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The Importance Of Hobbies

The Importance of Hobbies

by Vickey Habel

Following graduation I landed a full time job as a human resources assistant. From 9 to 5 in my little cubicle I see resumés pass under my nose on a regular basis. I discovered something quite unexpected and interesting; the importance of hobbies on a personal and professional level.

I’ve been in the workforce since I was 18; summer jobs to pay for tuition and part time jobs to sustain me during the school year. As you can imagine I’ve sent many a resumé. The last line of those CVs was the “Hobbies” section which received the common “watching movies, hanging out with friends, reading, badminton…” Being a full time student and part time employee, time for extra-curricular activities was limited.

During university our minds are consumed with the constant buzzing of worry, stress, homework, exams, research…and when it all ends, it leaves an emptiness in our mind. At my little desk from 9 to 5 staring at a computer screen I realized that I needed something to fill in that void; to keep me sane. I needed a hobby.

Three months after graduation I started swing dancing at Cat’s Corner and it lifted my spirits, got me in shape, and helped me meet new people. I got so hooked on it that I began taking classes, planning to attend the next workshops in Montreal and finally planning to attend other events outside of Montreal. My hobby became a buoy for me. Work is work but my life is my life.

Through my job in human resources I learned that the “hobbies” section of a resumé is actually quite important. It gives insight on the actual person’s personality which an employer is always curious to know. It also serves to indicate the balance one can achieve in one’s life which can also reflect the balance one can achieve at work. In many work environments I’ve been in, the more experienced employees discussed the superiority-complex, workaholism and brown-nosing of university educated entry-level employees. Work becomes the focal point of these new graduates sometimes to the detriment of the development of healthy work relationships and even the possibilities of advancement. Ever heard of gopher-jobs? Too much enthusiasm can lead to employers taking advantage of the new employee. Moderation and balance are key words for the workforce.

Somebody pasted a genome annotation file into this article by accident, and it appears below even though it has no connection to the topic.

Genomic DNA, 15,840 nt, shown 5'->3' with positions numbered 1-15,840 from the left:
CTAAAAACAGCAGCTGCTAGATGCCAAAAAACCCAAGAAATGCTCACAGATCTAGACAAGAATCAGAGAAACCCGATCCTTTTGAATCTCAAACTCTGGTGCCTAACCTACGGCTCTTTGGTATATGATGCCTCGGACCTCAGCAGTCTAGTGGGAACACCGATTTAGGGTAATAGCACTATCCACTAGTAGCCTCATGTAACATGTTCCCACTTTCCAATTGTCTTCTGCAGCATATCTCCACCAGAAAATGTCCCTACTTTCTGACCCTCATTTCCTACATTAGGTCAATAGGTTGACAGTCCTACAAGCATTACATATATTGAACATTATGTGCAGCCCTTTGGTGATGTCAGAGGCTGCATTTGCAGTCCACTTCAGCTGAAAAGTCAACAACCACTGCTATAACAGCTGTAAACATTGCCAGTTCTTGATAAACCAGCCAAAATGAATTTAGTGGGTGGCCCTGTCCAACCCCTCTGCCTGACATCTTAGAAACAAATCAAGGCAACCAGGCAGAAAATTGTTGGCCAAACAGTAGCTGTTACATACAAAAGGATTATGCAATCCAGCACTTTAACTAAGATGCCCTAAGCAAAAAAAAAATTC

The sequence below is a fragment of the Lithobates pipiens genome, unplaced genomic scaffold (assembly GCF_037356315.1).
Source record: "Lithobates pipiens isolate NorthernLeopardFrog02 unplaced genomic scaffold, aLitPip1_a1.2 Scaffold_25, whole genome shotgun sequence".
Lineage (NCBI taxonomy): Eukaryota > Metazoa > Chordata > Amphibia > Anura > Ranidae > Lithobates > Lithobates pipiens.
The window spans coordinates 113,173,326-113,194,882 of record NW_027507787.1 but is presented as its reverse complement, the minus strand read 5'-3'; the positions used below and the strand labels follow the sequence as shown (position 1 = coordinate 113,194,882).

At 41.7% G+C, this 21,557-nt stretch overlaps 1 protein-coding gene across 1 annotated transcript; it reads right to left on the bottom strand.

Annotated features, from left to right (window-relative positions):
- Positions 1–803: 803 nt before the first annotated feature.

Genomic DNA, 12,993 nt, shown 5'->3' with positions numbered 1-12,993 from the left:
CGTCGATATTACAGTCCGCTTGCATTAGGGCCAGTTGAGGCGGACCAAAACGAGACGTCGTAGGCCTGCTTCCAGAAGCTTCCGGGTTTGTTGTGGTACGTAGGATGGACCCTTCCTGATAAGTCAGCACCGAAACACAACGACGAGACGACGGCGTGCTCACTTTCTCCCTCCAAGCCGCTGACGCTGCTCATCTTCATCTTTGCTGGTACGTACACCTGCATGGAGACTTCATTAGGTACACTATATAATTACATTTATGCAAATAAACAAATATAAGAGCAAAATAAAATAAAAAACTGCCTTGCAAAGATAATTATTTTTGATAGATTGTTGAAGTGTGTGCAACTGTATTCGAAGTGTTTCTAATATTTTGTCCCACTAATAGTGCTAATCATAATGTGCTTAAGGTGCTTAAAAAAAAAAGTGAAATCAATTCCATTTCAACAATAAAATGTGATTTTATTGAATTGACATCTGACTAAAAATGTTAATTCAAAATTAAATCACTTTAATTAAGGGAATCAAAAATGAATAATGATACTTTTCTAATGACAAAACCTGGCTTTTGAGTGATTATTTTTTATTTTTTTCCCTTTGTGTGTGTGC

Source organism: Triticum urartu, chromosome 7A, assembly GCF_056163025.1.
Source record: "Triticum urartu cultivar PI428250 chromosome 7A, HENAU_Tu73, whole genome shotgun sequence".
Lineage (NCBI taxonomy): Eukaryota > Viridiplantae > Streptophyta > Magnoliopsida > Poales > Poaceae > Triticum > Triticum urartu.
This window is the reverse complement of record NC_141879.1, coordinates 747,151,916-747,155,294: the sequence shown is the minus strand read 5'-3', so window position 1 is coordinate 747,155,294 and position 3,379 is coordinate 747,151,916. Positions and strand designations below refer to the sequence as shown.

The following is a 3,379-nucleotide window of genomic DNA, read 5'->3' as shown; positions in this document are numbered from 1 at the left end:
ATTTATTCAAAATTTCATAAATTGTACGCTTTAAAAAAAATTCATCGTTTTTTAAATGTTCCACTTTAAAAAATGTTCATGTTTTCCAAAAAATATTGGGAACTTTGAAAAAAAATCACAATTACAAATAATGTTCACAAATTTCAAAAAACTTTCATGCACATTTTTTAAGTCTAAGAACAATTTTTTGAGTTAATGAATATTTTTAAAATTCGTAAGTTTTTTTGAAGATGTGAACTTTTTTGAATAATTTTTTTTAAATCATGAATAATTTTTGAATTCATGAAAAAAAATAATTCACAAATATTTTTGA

Hobbies also provide references. In my line of work, there was a selection process that asked for three different references in order to be considered for the job.  One of the candidates did not have three work-related references so he provided the name of a superior he had while organizing an annual event on a volunteer basis for his hobby. If anything it painted a picture of this person as a well-rounded individual and provided a different perspective of this candidate.

Building the foundations of one’s career is what we work towards throughout our university career but it’s equally important to build the foundations of a life. Getting involved in a hobby, a forgotten passion, is not only a healthy lifestyle choice but it also is beneficial for your employment prospects.